Trying To Put My Finger On A Region
I just spent four weeks in New York’s Finger Lakes region, right on Cayuga Lake next to Cornell University where my wife Ami was taking summer classes. On July 4th, we sat at a table at Good Life Farms overlooking a variegated expanse of small farms with clusters of trees, corn, vines, flowers, and feed ponds. The view and the warm and hazy day reminded us of trips to European wine country; specifically, of our trips to central-southeastern France from Burgundy down to Provence. Those lazy weeks are, sigh, in our relative far distant memory, before we embarked on child-rearing. Repeat, sigh.
During our stay in the Finger Lakes, I did my best to drink as many wines from the region as I could find. In some pursuits I can be dogged, and this is one, but I was not exhaustive and I am not an expert on the region. But it was a fun exercise and the task was not challenging to meet as the Finger Lakes is as provincial as European wine country where the Bordelaise only drink Bordeaux, the Burgundians only swirl Burgundy, etc. The whites from the region had some high spots with lovely, on-point: Riesling from Ravines, Empire Estate, and Randolph O’Neill, among others; Chardonnay from Weimer; Rkatsiteli from Konstantin Frank; and Rosé from Atwater and Sheldrake Point. I had a little more trouble finding red wines from the region that achieved balance, complexity, and deliciousness, yet they were almost all moderately priced. I asked myself why the reds lagged the whites in quality? Is it due to the impact of the geological history? The nature of the climate? The history of the region as a source of grape juice, sacramental wine, and wine coolers? I took a two prong approach to answering these questions. First, I drank the wines and came to my own conclusions about their character and quality. Second, I started gathering information from anyone involved with wine in the region, even some who no longer live here, in the case of Thomas Pastuszak the wine director at NOMAD in NYC who studied and lived here and makes wine from the region. Here is what I concluded about the region and its potential from my rigorous inquiries.
The Finger Lakes experience a classic continental climate with summer temperatures in the 80s with occasional afternoon rain showers, patchy cloud cover, and ample humidity. The northerly latitude and interior nature of the region results in a relatively short growing season with hazardous “shoulder” seasons that can be cold and wet delaying shoot development in the spring and abruptly ending much needed ripening weather in the fall. The deep and cold glacial lakes moderate some of the heat during very warm days (and importantly cold fronts during winter) but this is not cool temperature grape growing terroir. Yet, it is also not hot, sunny, and dry like many continental warm grape growing regions (think Tuscany, Rioja, Napa). Due to the northern latitude, the winters can get brutally cold with cold snaps below zero that kill many vines. Turns out most red wine vitis vinifera cannot handle extremely cold winter temperatures with exceptions like Pinot noir, Cabernet Franc, and a handful of others. A somewhat warm climate with a short and often humid growing season can be very tricky for a vigneron. The threat of downy mildew from spring, summer and fall rain can adversely affect quality and shorter hang time does not always allow some grapes to achieve sugar and, more importantly, the phenolic ripeness required for tannins to resolve, for fruit character to gain depth, and for wines to achieve harmonious balance. For a full explanation of the effect of phenolic development and hang time on creating high quality wine grapes, please see my 2007 article, I am Cooler Than You at our web site. Thus, looking only at climate, it is critical to grow grape varieties in the Finger Lakes that do not require very long hang time for phenolic ripeness and can thrive in a warm climate with occasional wet weather and cold winters. That is a challenge.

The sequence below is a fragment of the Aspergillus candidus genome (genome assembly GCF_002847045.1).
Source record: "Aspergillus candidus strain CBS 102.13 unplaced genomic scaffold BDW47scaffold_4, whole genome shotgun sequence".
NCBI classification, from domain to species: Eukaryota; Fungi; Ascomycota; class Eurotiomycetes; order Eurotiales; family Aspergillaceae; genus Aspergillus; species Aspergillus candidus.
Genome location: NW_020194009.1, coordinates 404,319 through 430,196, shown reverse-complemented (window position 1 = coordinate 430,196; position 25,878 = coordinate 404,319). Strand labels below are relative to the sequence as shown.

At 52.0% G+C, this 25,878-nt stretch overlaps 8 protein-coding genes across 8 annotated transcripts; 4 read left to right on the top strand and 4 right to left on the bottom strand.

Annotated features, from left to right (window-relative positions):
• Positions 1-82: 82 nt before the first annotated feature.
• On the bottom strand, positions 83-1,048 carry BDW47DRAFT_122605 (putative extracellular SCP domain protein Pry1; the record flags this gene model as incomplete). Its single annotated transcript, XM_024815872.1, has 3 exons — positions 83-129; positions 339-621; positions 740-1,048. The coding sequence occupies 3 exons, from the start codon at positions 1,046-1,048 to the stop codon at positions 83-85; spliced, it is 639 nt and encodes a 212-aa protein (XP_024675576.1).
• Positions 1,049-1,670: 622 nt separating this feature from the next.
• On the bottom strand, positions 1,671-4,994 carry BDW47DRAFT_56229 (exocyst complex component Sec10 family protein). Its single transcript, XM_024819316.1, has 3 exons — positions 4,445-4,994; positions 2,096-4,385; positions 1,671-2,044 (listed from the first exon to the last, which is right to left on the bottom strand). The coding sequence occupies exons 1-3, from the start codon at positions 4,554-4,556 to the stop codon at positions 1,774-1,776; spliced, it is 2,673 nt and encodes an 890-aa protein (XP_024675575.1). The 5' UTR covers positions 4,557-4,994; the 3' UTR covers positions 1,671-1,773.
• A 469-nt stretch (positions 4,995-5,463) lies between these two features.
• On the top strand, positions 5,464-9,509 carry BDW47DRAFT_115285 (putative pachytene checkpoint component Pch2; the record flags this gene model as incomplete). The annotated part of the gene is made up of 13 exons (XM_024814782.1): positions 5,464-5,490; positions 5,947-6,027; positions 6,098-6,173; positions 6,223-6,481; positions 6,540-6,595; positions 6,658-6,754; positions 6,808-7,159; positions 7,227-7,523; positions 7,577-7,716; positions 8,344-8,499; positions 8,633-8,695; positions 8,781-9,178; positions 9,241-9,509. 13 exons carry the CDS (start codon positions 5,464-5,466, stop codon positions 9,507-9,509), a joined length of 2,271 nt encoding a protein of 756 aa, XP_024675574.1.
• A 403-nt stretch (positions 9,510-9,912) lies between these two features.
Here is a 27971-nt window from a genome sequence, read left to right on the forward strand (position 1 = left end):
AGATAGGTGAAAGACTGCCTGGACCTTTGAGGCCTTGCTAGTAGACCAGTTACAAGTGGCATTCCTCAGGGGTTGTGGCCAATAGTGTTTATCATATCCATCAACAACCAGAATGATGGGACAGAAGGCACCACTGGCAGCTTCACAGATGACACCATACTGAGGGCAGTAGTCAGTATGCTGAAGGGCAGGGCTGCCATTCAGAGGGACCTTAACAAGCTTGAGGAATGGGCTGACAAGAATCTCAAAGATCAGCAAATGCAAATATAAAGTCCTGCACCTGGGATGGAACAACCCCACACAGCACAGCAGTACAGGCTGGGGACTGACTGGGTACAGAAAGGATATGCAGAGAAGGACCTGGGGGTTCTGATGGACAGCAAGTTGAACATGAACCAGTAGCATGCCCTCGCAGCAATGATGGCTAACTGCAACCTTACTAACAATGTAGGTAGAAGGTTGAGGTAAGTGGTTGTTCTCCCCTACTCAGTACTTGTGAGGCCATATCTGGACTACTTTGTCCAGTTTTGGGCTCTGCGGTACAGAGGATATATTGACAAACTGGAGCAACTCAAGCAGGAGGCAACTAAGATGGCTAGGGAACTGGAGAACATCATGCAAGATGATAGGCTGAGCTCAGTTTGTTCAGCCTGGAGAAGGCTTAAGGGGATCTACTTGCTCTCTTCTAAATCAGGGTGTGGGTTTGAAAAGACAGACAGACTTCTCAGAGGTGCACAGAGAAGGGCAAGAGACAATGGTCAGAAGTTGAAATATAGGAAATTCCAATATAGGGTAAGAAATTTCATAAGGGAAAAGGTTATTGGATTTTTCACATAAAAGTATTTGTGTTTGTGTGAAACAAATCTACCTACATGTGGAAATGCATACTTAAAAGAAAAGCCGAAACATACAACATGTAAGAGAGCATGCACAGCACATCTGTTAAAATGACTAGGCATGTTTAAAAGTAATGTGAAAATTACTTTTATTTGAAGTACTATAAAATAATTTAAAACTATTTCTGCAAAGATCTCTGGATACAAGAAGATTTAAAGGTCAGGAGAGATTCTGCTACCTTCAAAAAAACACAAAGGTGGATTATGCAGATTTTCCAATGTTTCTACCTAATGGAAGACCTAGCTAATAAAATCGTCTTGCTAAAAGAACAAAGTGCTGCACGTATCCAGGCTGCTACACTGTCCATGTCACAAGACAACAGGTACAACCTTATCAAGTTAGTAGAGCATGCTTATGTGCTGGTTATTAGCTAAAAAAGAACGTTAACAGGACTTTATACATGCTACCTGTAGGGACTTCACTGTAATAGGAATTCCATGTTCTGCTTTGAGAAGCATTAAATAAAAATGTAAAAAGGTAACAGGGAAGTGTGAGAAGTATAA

The geological history is also fascinating. The lakes were formed by retreating glaciers that carved finger-shaped gashes in the earth depositing a myriad of soils. You may find a mélange of soil types within a 100 yard radius. The underlying soil is shale (Ithaca is Gorges because of the plane, erosive nature of shale, ya know) with clay and limestone among other soils heaped on top. It can take time—even many generations—to discover where the optimal soils lie in a piece of land and to plant the right material. They have been at it for 7 or 8 generations but soil and material matching for achieving quality wine grapes was not considered until very recently.